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I'm working on a 98 Mazda 626 2L and I'd like to change the transaxle oil filter. However, a number of the pan bolts are blocked by a beam which has an engine / transmission mount sitting on it ( see the following pictures ). Is there a safe way to get this support out of the way so I can change the filter? This is a different version than the American or European versions, and still uses the GF4A-EL transmission it seems like, not the CD4E.

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You can see the engine mount in this other picture:

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EDIT

I found this video showing the removal of this support and the one further back which is perpendicular to it. It's also a mazda ( not sure which one ) and the setup underneath looks exactly the same. He doesn't put anything to support the engine.

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  • So I had to change this transmission mount because it was worn out, and in fact it does not bear any load, I didn't even have to jack up the engine. Feb 27, 2016 at 19:03

2 Answers 2

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I believe what you have pictured there is a "dogbone" or side engine mount. These mounts are intended to counteract the the rotational forces on the engine that result from the torque between the engine and the transmission. These mounts are not typically under and load when the engine is not running - it is the front and rear mounts that "hold the engine up", as it were.

That being said, it should be safe to remove this mount without having the engine shift. Nonetheless, you should still utilize safe practices.

  • Place a lift under the engine and raise it up to just under the engine pan. This will prevent the engine from dropping on the ground in the worse-case scenario
  • 'Break' all the bolts on the mount - in other words, turn them about a quarter to a half turn counter-clockwise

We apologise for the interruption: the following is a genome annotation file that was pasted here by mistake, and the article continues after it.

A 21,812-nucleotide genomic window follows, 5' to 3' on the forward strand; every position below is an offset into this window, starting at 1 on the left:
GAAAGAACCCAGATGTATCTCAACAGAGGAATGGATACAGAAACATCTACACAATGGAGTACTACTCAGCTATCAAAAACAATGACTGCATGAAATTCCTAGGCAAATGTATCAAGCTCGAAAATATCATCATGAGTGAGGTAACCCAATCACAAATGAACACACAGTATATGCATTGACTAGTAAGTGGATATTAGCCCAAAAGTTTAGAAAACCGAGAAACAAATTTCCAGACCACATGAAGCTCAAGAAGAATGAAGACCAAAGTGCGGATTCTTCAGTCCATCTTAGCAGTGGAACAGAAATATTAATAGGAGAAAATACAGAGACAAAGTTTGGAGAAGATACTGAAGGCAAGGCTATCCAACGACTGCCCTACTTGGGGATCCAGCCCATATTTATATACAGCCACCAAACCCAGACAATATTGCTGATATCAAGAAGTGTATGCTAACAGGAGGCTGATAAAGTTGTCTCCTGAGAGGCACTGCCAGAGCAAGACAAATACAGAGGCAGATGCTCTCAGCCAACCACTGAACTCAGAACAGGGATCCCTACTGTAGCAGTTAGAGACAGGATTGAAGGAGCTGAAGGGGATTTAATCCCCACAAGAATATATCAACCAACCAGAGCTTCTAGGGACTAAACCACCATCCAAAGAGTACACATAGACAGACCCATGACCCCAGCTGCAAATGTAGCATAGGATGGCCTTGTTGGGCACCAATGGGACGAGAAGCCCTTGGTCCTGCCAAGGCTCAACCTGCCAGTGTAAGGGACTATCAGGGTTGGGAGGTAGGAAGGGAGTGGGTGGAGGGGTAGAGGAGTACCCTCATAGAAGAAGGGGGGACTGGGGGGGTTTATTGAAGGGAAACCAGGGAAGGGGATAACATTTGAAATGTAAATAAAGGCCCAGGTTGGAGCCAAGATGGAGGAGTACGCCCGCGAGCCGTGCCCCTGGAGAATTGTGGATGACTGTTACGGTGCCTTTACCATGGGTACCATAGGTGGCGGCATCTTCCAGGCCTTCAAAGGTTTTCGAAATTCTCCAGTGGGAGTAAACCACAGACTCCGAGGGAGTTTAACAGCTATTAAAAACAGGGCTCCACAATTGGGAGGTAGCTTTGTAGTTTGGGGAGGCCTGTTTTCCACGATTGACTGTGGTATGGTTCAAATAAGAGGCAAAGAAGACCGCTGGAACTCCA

• once all the bolts are broken, begin to slowly loosen one of the bolts. Is it coming out easy? Or is it getting harder to loosen the more it comes out?

If the bolt get's harder and harder to loosen, then this indicates that the mount is indeed bearing some sort of load. This could be because

  1. It is not a side-mount as I suspect
  2. The engine is slightly shifted onto that side

In order to check for number 2, try rocking the engine back-and-forth sideways a few times and see if the bolt loosens up. If you can, have a friend hold the engine in a few different tilted positions in order to fully check if the bolt gets loose. If it does, then you can confidently take out all three bolts, with our without your friends help (it will be easier if your friend holds the engine in position). If tilting the engine does not relieve the strain on the bolts, then they are indeed holding the engine up.

In the case where the mount is holding the engine up, you will want to use the lift to relieve the load on the mount. Raise the lift up until it is just barely holding the weight of the engine. Continue to raise the engine slowly and keep trying the bolts until they become a bit easier to take out. If you lift the engine too high, it will only make it harder to take the bolts out. Your best bet is to raise the lift enough so that it is holding the weight of the engine, but has not lifted it appreciably. At this point, put a jack stand under the engine to ensure it does not fall. Now you can take out the mount and proceed with your repair.

Either way, when you go to put the mount on, you will need to align the bolts back up. If it was a side mount, you can usually do this pretty easily yourself by rocking the engine back and forth while trying to start the bolts with your hand. Having a friend helps. If it is a load-bearing mount, then you'll have to raise/lower the engine until you can get the bolts started. This is harder because the hydraulic lifts are usually difficult to operate with fine control.

Hope this helps.

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I prefer large wooden blocks to jack stands, A safety issue. the alignment is solved by the use of a bull prick or a large phillips screwdriver for bolts installment. the rubber mounts wear out and shear. change all of them. lube the bolts with small amount of grease, the mounts wd-40. wire brush all mounting points. davez

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